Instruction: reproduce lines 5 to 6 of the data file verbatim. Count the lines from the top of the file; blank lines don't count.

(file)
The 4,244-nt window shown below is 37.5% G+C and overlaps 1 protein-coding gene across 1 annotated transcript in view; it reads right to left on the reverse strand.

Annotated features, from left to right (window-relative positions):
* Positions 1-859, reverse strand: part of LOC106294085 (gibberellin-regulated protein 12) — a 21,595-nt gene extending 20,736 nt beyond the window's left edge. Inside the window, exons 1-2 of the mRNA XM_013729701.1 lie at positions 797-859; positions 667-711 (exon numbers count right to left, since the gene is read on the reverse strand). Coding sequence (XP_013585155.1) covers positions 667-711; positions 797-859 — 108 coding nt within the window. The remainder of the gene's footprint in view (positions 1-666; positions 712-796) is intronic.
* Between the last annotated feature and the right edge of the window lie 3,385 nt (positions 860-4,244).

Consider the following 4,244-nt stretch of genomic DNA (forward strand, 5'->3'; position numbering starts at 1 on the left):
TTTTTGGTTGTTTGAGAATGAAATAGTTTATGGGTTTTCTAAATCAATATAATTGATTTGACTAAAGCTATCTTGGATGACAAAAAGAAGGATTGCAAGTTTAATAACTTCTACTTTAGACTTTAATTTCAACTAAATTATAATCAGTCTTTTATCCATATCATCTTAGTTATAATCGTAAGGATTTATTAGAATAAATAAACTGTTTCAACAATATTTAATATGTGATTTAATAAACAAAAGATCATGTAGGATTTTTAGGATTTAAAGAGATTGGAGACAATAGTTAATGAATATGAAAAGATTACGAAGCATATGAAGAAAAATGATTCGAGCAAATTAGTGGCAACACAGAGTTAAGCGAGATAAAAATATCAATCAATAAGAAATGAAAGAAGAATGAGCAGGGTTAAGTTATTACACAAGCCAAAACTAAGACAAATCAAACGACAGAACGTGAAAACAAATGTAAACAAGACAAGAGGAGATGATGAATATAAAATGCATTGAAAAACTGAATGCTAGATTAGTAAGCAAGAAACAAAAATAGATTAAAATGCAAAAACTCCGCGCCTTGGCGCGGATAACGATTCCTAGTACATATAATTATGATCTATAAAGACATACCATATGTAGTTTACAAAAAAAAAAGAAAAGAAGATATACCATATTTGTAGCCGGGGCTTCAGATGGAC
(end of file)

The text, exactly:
Consider the following 4,244-nt stretch of genomic DNA (forward strand, 5'->3'; position numbering starts at 1 on the left):
TTTTTGGTTGTTTGAGAATGAAATAGTTTATGGGTTTTCTAAATCAATATAATTGATTTGACTAAAGCTATCTTGGATGACAAAAAGAAGGATTGCAAGTTTAATAACTTCTACTTTAGACTTTAATTTCAACTAAATTATAATCAGTCTTTTATCCATATCATCTTAGTTATAATCGTAAGGATTTATTAGAATAAATAAACTGTTTCAACAATATTTAATATGTGATTTAATAAACAAAAGATCATGTAGGATTTTTAGGATTTAAAGAGATTGGAGACAATAGTTAATGAATATGAAAAGATTACGAAGCATATGAAGAAAAATGATTCGAGCAAATTAGTGGCAACACAGAGTTAAGCGAGATAAAAATATCAATCAATAAGAAATGAAAGAAGAATGAGCAGGGTTAAGTTATTACACAAGCCAAAACTAAGACAAATCAAACGACAGAACGTGAAAACAAATGTAAACAAGACAAGAGGAGATGATGAATATAAAATGCATTGAAAAACTGAATGCTAGATTAGTAAGCAAGAAACAAAAATAGATTAAAATGCAAAAACTCCGCGCCTTGGCGCGGATAACGATTCCTAGTACATATAATTATGATCTATAAAGACATACCATATGTAGTTTACAAAAAAAAAAGAAAAGAAGATATACCATATTTGTAGCCGGGGCTTCAGATGGAC